At Advanced Orthopedics and Hand Surgery Institute in New Jersey, we focus on issues that affect the shoulders, arms, wrists, and hands. However, because a fair amount of our patients are children and teens, we find it beneficial to stay up to date on the issues that affect this age group. During this time of year, one of the major stressors can be the backpack a youngster uses to tote school books and other important items. Whether you have a school-aged child who wears a backpack or you are an adult backpacker, this information may serve you well.
The American Occupational Therapy Association has reported that nearly 80 million young Americans, including children, carry a backpack almost every day. Of this number, they estimate that about 55 percent are carrying too much weight in their bag. A filled backpack should equate to no more than 10 percent of the child’s weight. A backpack that is too heavy doesn’t just put strain on the back itself, but also on the neck and shoulders. No big deal, you say?
In a study performed at the University of California, Riverside, researchers polled approximately 3,500 middle school students aged 11 to 15 about backpack usage and pain. Sixty-four percent of the children polled said that they had some degree of pain due to their backpack. Twenty-one percent said that their pain had been present for at least six months. Of the group, girls were more vocal about their pain.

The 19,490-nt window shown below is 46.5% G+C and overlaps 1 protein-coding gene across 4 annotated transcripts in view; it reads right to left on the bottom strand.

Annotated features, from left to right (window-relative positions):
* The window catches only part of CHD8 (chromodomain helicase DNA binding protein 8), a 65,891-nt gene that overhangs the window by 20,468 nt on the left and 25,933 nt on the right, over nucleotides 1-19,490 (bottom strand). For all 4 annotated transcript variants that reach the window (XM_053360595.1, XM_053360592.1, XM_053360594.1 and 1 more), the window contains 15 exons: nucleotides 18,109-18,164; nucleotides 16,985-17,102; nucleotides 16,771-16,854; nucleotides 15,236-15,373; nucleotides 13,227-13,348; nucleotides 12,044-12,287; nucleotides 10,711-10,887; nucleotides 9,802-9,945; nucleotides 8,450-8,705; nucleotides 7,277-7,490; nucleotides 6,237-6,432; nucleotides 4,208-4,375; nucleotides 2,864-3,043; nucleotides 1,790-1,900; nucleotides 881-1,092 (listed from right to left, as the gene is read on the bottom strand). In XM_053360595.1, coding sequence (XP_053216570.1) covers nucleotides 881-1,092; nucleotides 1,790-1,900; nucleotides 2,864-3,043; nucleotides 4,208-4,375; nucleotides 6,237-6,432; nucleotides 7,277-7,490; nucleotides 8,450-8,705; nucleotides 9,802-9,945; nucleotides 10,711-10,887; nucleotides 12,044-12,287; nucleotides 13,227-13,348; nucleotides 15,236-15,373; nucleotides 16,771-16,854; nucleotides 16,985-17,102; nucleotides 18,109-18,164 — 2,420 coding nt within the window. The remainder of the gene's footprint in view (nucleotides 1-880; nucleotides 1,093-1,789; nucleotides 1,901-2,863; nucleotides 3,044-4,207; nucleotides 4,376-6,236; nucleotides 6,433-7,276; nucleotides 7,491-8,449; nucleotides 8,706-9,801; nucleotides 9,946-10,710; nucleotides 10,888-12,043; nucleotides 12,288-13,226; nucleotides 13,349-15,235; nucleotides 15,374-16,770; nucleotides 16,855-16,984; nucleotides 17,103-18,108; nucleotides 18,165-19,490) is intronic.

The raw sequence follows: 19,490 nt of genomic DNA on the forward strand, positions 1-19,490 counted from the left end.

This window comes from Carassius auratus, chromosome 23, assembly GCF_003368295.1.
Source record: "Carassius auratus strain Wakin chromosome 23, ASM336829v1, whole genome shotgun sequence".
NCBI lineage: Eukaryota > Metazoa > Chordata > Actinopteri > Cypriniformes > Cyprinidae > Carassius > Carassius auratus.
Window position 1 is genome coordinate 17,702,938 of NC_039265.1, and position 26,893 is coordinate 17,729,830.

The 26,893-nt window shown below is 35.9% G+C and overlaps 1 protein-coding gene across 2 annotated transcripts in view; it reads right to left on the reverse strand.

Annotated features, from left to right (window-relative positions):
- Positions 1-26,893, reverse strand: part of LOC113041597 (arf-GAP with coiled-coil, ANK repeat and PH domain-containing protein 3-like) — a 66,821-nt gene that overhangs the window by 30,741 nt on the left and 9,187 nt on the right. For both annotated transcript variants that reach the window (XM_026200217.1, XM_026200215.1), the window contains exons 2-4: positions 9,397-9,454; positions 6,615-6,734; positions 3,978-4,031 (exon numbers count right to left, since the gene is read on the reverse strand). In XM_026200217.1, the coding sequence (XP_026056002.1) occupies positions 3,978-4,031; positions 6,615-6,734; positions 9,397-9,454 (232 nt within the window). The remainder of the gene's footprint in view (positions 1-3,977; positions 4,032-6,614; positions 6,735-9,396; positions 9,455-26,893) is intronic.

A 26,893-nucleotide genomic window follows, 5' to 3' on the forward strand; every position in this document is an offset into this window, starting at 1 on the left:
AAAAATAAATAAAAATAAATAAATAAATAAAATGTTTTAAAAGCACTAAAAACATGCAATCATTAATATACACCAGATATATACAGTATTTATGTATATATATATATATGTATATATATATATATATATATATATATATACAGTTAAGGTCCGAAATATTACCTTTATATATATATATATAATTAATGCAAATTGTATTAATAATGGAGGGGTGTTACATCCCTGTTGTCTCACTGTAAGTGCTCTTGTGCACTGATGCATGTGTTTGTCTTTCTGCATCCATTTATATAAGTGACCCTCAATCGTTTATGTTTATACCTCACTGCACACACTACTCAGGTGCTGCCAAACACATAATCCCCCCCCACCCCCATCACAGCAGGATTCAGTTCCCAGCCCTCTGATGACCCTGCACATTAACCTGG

Some of the symptoms that may result from a backpack that is too heavy include:
- Aching pain in the shoulders or back.
- Stooped posture.
- Muscle weakness in the back or upper body.
- Tingling in the arms or legs.
Can Backpack Pain Be Prevented?
In most cases, it’s possible to significantly decrease the risk of pain resulting from backpack use. Studies indicate that the primary problem is that backpacks are overfilled. Reducing the number of items that are carried is one step that can be taken, but must involve both parent and child. The fact of the matter is that books are heavy. To offset the weight, parents can help their child choose a lightweight backpack that has:
- Wide, adjustable shoulder straps with padding
- Padding and structure on the back
- Numerous compartments
- A strap at the chest and the waist
- Width that is the same or narrower than the chest
It isn’t enough that a proper backpack is selected; the student must also commit to using it well. This means wearing straps over both shoulders, not slinging a heavy pack onto one side only. The backpack should be adjusted to ensure it does not sag. Also, as much as possible, only what is absolutely necessary should be loaded into the backpack.